York - From Roman to Viking
The transforming city – Eboracum, Eoforwic and Jorvik
On All Saints Day, 1 November 866, the great Viking army attacked and captured Eoforwic, capital of Northumbria – modern day York. This attack, followed 10 years later by permanent settlement here and a ‘sharing out of lands’ between the successful invaders laid the foundation for the creation of the Viking city and kingdom of Jorvik. In this tour of York, led by former York City Archaeologist John Oxley, we will explore the city, looking in detail at the impact and legacy of the Viking settlers. We will consider what the city was like before the Vikings arrived and how it was transformed by the influx of triumphant Scandinavians into a city of culture and learning, epitomized by the work of Alcuin. York is a beautiful and complex historic city which is also wonderfully set out for exploration by foot. The almost complete circuit of defences enclose a city rich in archaeological stories. Starting with its earliest beginnings, we will trace the history and archaeology of York from the foundation of Eboracum in AD 71 up to the medieval glory of the city.
Your Departure date
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Day 1 - York -
Today we arrive in York and start our exploration of the city with the York Minster. Beneath the Minster are the remains of the Roman legionary headquarters building – the place where in all probability Constantine the Great was acclaimed emperor after the death of his father. This Roman building was to become the location of the first church in York. There has been a church here ever since. Today York Minster holds perhaps the greatest and most accomplished example of medieval stained glass in the country, the Great East Window.
Day 2 - York -
This morning we will venture to the world class Jorvik Centre built in order to recreate the Viking city on the basis of the incredible excavations carried out in the 1970s, which uncovered a section of the city, along with a plethora of artefacts, including organic materials preserved in the wet clay. We will are privileged to have a behind the scenes visit here, including a handling session. After lunch, we will have a walking tour of the city, starting with the ancient city walls and the 15th century Church of St Cuthbert located in Peaseholme Green. We continue to the wonderful Church of St Denys, built on the site of a Saxon church and possibly a Roman temple, which contains the oldest stained glass windows in the city, as a wonderful Norman portal. The walking tour ends with York Castle, whose keep, commonly known as Clifford’s Tower, was the site of the massacre of 150 Jews in 1190.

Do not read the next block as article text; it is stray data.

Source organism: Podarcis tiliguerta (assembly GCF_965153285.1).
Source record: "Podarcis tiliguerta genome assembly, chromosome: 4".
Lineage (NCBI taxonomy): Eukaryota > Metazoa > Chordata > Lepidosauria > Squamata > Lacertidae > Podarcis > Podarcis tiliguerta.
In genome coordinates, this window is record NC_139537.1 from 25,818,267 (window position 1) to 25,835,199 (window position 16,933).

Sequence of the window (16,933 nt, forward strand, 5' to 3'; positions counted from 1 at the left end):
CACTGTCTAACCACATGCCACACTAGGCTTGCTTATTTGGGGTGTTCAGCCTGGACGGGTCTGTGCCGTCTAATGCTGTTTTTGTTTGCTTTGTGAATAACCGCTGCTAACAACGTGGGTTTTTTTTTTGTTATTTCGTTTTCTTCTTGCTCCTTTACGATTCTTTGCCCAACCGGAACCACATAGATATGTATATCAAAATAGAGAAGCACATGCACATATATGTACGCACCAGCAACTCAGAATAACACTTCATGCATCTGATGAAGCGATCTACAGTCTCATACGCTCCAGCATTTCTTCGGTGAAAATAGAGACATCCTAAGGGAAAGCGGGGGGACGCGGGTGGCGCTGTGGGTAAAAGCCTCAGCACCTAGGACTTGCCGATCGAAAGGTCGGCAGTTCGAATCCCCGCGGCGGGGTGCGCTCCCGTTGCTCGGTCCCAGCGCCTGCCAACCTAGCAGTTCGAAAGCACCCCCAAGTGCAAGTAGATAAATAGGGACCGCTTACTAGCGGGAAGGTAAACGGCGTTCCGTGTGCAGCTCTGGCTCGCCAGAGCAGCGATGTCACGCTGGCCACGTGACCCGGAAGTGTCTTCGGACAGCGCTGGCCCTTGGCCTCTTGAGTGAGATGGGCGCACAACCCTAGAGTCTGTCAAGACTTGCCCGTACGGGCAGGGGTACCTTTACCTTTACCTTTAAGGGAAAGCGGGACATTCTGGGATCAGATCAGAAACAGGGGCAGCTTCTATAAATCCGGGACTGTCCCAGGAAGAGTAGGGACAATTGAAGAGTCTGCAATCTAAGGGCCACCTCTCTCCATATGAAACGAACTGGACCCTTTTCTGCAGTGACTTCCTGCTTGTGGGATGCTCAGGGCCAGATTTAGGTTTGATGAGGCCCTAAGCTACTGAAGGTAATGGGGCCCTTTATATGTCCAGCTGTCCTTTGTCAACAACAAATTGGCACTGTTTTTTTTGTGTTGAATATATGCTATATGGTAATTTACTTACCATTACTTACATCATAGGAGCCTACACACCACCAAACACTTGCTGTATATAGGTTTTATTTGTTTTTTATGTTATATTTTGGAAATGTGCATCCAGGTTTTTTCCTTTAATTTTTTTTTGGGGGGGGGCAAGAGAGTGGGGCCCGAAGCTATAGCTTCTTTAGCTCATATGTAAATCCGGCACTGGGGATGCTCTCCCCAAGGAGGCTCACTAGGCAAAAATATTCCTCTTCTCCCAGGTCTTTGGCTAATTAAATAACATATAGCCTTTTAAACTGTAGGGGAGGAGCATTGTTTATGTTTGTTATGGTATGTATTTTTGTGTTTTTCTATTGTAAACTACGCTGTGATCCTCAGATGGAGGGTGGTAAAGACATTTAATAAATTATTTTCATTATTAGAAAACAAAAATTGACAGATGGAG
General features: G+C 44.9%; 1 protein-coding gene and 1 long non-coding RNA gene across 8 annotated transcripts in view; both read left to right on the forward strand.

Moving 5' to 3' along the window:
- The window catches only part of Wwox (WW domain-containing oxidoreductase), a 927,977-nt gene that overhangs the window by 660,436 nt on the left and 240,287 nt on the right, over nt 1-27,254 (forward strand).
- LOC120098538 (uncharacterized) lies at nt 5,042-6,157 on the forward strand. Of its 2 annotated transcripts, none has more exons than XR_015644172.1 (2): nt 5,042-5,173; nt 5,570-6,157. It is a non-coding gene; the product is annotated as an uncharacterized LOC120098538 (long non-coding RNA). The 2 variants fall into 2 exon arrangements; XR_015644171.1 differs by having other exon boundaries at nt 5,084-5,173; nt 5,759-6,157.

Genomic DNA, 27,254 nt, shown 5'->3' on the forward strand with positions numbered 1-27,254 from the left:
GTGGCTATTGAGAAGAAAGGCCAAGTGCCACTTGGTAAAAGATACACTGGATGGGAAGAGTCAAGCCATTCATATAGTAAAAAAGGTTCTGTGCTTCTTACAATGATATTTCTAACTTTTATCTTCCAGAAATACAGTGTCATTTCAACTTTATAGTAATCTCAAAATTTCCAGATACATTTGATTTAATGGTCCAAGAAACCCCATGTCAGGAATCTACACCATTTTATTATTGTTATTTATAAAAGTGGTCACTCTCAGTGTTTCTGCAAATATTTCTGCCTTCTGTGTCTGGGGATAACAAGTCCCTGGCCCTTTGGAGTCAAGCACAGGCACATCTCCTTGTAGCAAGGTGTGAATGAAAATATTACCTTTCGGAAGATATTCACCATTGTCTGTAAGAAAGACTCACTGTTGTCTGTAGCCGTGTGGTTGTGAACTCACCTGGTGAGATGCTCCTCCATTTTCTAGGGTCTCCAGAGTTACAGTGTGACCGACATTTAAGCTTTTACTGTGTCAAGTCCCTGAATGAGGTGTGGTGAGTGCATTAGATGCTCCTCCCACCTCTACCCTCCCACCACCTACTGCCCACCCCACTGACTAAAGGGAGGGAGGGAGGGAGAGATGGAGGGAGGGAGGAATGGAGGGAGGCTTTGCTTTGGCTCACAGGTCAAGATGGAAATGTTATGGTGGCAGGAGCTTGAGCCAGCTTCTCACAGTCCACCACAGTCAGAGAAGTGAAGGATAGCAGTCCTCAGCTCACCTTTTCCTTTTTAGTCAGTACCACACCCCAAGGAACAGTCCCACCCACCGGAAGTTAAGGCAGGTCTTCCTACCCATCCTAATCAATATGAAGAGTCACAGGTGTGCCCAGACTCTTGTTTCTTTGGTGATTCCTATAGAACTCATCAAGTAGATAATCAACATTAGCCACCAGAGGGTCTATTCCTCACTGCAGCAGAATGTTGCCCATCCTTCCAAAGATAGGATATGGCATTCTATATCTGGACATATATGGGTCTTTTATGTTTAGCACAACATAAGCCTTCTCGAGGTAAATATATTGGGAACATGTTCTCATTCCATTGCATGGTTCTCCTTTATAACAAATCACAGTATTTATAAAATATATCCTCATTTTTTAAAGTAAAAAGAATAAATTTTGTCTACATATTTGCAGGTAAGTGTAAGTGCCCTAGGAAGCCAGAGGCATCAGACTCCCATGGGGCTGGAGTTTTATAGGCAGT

|Meals included||All meals included|
Day 3 - York -
We spend the morning in the fantastic Yorkshire Museum which houses the most important artefacts from the region, including the York Helmet and the Ormside Bowl. We will have a special access visit in which guests are given in depth talks about some museum’s items. After lunch, we have another walking tour of the city, starting with St Mary’s Church in Castle, built in the 11th century and renovated in the 15th century. We proceed to the Church of St Marys Bishophill Junior, an 11th century church built using Roman spolia. The walking tour continues to Holy Trinity, a medieval church with a 15th century stained glass window and to Tanner Row, named after the artisans who plied their trade here, before ending in the historic North Street.
|Meals included||Breakfast, Lunch|
Tour dates & prices
Included in your cost:
- Expert Guide Lecturer
- Local travel aboard a private air-conditioned coach
- Meals as per the itinerary, wine and tea or coffee with dinner
- Entries to all sites as per the itinerary
- All taxes & gratuities
|Tour Departure||Tour ID||Departure date||Return Date||Guided by||Price||Deposit||Single Supp.||Availability|
|19 March 2021||ASVI210319||19 March 2021 (Friday)||21 March 2021 (Sunday)||John Oxley||£595
|13 August 2021||ASVI210813||13 August 2021 (Friday)||15 August 2021 (Sunday)||John Oxley||£625